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5184 State‐Level Acute Myeloid Leukemia Incidence and Mortality Trends and Association with Obesity in the United States

Program: Oral and Poster Abstracts
Session: 906. Outcomes Research—Myeloid Malignancies: Poster III
Hematology Disease Topics & Pathways:
adult, Acute Myeloid Malignancies, AML, Research, epidemiology, Clinical Research, health outcomes research, Diversity, Equity, and Inclusion (DEI) , health disparities research, Diseases, Myeloid Malignancies, Human, Study Population
Monday, December 11, 2023, 6:00 PM-8:00 PM

Lixin Kang, BA1*, Xiaomei Ma, MD, PhD1*, Nikolai A. Podoltsev, MD, PhD2, Jessica M. Stempel, MD3 and Rong Wang, PhD1*

1Department of Chronic Disease Epidemiology, Yale School of Public Health, New Haven, CT
2Associate Professor of Medicine, Department of Hematology, Yale School of Medicine, New Haven, CT
3Section of Hematology, Department of Internal Medicine, Yale School of Medicine, New Haven, CT

Background: Acute myeloid leukemia (AML) is the most common type of leukemia among adults and carries a dismal prognosis. Recent evidence suggests increasing AML risk in obese individuals. However, state-level temporal trends and whether obesity is associated with temporal changes remain largely unknown.

Methods: We obtained data on age-adjusted AML incidence and mortality from 1999 to 2019 for all 50 states and the District of Columbia (DC) from the US Cancer Statistics database maintained by the Centers for Disease Control and Prevention (CDC). Using the JoinPoint regression program, we calculated the annual percent change (APC), average annual percent change (AAPC), and correspondent p values. A positive APC indicated an increasing trend, while a negative APC meant a decreasing trend. State-level obesity information was retrieved from the Behavioral Risk Factor Surveillance System maintained by CDC. Obesity was defined as a body mass index ≥30. Pearson correlation coefficients were used to test state‐level correlations between obesity and AAPC of incidence and mortality.

Results: During 1999-2019, a total of 271,930 AML cases were diagnosed in the US yielding an incidence rate of 3.99 per 100,000 person-years (PYs). Non-Hispanic White population had the highest incidence of 4.1 per 100,000 PYs. Among Non-Hispanic Black, Hispanic, Asian, and American Indian population, AML incidences were 3.2-3.4 per 100,000 PYs. AML incidence varied across states. The incidence rate ratio between the highest and lowest incidence of states was 1.66. The three states with the highest incidences were Iowa (4.49 per 100,000 PYs), Wisconsin (4.41 per 100,000 PYs) and Maine (4.41 per 100,000 PYs). The lowest incidences were observed in DC (2.71 per 100,000 PYs), Wyoming (3.37 per 100,000 PYs), and New Mexico (3.41 per 100,000 PYs).

The national AML incidence decreased by 0.5% each year in 1999-2008 (p = 0.05), followed by an average yearly increase of 6.1% in 2008-2011 (p=0.03), then plateaued in 2011-2019. As shown in Figure 1, during 20-year period, among 45 states with non-suppress yearly incidence, incidence increased in 17 states, and plateaued in all other states. The states with the highest increases were in Kentucky (AAPC = 2.4%, p < 0.01), Tennessee (AAPC = 1.7%, p = 0.01), Virginia (AAPC = 1.4% p<.01), Utah (AAPC = 1.4%, p = 0.01) and North Carolina (AAPC = 1.4%, p<.01).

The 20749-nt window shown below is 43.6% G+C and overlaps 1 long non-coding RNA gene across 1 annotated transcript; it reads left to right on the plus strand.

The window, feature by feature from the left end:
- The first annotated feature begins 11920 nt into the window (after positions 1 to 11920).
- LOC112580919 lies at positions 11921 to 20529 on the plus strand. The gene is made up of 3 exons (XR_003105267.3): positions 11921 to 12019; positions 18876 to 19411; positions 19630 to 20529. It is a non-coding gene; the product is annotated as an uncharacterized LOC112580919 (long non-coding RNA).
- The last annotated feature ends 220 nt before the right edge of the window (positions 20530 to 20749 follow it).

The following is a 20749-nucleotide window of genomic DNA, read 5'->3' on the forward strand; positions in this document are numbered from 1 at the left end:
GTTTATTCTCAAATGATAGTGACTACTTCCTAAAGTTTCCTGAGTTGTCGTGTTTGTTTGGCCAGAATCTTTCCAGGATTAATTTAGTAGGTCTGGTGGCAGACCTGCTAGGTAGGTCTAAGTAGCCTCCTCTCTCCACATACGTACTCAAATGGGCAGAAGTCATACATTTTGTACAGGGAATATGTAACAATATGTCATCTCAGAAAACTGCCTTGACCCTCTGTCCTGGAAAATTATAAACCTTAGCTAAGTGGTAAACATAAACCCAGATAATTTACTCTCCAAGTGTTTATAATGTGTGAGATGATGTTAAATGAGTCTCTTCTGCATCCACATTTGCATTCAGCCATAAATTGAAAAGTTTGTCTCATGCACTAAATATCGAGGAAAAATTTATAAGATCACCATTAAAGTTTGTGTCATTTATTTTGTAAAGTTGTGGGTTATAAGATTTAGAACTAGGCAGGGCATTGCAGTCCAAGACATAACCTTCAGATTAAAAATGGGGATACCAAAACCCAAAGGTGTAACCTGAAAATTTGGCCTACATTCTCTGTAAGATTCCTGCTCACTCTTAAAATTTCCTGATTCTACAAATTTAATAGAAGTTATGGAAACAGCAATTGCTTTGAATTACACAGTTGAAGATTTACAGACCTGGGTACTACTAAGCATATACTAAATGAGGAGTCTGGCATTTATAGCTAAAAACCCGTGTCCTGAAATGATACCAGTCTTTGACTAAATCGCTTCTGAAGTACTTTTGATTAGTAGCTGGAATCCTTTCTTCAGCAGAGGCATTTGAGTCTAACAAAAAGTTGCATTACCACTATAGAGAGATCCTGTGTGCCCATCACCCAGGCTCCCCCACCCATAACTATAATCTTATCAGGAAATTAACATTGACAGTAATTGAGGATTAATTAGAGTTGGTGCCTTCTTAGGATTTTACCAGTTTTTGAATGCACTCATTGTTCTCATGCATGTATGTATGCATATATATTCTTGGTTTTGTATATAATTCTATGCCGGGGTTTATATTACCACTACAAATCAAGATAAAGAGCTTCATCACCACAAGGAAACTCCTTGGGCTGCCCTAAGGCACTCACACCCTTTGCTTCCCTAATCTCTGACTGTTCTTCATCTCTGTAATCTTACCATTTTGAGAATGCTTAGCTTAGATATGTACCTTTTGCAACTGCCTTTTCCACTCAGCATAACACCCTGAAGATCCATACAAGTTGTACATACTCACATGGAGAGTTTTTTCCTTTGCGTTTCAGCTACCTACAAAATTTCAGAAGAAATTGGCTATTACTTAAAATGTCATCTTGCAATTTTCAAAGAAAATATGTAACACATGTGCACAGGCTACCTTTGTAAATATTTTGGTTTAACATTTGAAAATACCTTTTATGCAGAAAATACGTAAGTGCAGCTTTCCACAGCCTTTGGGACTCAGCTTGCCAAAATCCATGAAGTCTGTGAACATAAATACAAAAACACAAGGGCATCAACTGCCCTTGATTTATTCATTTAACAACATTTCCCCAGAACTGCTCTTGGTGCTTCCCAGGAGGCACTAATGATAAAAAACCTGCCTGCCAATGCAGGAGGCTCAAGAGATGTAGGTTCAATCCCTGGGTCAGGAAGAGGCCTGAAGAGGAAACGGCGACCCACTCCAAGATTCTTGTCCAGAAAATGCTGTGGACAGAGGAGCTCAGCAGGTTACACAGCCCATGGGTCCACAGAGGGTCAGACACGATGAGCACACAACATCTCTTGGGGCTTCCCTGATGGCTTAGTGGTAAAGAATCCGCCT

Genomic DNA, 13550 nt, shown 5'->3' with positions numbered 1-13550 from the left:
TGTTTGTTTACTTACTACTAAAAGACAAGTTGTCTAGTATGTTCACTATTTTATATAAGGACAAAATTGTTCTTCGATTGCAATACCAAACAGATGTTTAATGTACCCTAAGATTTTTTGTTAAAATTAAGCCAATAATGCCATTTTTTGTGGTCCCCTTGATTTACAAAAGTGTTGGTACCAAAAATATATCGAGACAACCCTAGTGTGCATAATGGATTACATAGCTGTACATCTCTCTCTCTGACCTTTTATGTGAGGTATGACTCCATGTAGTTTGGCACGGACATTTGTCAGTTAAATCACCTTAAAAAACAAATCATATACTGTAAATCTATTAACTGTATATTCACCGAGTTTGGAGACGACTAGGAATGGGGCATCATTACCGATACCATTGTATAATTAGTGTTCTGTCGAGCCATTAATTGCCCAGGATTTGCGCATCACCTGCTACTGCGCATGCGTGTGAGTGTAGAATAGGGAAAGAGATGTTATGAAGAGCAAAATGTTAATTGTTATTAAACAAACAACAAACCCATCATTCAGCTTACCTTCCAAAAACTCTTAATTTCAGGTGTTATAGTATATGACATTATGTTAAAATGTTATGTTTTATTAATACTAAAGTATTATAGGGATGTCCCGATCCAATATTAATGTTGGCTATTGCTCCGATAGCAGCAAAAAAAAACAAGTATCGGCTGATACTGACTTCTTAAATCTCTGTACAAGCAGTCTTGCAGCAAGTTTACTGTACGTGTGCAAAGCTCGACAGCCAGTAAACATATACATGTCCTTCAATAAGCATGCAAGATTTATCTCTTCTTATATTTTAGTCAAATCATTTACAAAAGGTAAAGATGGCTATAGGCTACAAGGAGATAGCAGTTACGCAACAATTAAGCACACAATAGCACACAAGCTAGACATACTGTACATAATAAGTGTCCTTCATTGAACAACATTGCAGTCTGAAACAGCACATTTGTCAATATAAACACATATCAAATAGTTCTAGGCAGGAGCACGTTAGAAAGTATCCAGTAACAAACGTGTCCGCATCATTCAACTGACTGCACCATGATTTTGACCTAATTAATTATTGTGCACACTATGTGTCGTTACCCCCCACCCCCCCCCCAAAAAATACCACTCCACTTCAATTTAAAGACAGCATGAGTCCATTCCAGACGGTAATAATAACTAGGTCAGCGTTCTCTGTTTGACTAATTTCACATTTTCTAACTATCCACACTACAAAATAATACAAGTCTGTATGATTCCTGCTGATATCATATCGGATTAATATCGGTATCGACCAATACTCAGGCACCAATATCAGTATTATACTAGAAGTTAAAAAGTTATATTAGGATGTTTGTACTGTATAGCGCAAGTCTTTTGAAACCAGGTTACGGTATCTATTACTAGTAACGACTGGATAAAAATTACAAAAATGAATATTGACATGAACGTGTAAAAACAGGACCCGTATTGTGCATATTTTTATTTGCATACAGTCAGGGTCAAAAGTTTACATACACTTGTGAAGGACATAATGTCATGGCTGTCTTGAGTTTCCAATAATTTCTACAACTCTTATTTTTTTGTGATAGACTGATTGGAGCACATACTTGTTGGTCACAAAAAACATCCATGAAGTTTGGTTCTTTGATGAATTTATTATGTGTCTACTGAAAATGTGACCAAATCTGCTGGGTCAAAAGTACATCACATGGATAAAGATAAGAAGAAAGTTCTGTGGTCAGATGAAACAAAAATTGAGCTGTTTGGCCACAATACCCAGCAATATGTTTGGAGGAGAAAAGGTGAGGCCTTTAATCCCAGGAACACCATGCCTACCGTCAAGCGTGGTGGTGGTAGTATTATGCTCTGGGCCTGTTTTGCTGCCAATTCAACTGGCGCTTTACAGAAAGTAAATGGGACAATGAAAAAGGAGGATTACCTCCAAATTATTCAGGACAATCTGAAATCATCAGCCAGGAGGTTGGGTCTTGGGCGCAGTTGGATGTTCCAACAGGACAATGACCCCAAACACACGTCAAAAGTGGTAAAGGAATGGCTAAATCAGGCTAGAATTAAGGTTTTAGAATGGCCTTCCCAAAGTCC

The US Cancer Statistics collected 190,193 AML deaths in 1999-2019 with a mortality rate of 2.77 per 100,000 PYs. Across race and ethnicity groups, mortality rate ranged from 1.8 per 100,000 PYs among American Indian or Alaska Natives to 2.9 per 100,000 PYs among Non-Hispanic White population. The mortality rate ratio between the highest and lowest mortality of states was 1.60. Iowa (3.36 per 100,000 PYs), Washington (3.32 per 100,000 PYs), North Dakota (3.29 per 100,000 PYs) and Wisconsin (3.26 per 100,000 PYs) had the highest mortality rates. The mortality rates were lowest in Hawaii (2.30 per 100,000 PYs), New Mexico (2.26 per 100,000 PYs), and DC (2.10 per 100,000 PYs).

National AML mortality plateaued in 1999-2009, then fell on average 0.4% per year over 2009-2019 (p = 0.01). Among 45 states with non-suppressed yearly mortality, mortality decreased in Montana (AAPC = -1.8%, p=0.01), Washington (AAPC = -1.0%, p<0.01), Iowa (AAPC = -0.8%, p = 0.04), and Florida (AAPC = -0.5%, p = 0.03); however, mortality increased in Virginia (AAPC = 0.6%, p = 0.03), Pennsylvania (AAPC = 0.7%, p<0.01), Nebraska (AAPC = 1.1%, p < 0.01), Kentucky (AAPC = 1.3%, p < 0.01), and Nevada (AAPC = 1.3%, p = 0.02) (Figure 2).

At state-level, AAPC of AML incidence was positively correlated with percentage of obesity (r = 0.31, p = 0.04). No correlation was observed between percentage of obesity and AAPC of AML mortality at state-level.

Conclusion: The findings of this cross-sectional study suggest that large state-level variation in AML incidence and mortality. Despite AML incidence plateauing in the US since 2011, it continued to increase in one-third of the states and may be connected with the differential distribution of obesity. Although AML mortality in the US has been significantly reduced since 2009, the AML mortality continued to increase in some states. Reduction of obesity should be investigated as a potential way to reduce AML incidence and related deaths.

Disclosures: Ma: Bristol-Myers Squibb: Consultancy. Podoltsev: AI Therapeutics; Arog Pharmaceuticals; Astellas Pharma, Inc.; Astex Pharmaceuticals; Boehringer Ingelheim Pharmaceuticals, Inc.; Celgene Corporation; CTI BioPharma Corp.; Daiichi Sankyo, Inc.; Genentech, Inc.; Jazz Pharmaceuticals, Inc.; Kartos Therapeuti: Research Funding; Cogent Biosciences: Other: IDMC Member; AbbVie Inc.; Blueprint Medicines (former); Constellation Pharmaceuticals (former); CTI BioPharma Corp. (former); Incyte Corporation (former); Novartis (former); PharmaEssentia (former): Consultancy.

*signifies non-member of ASH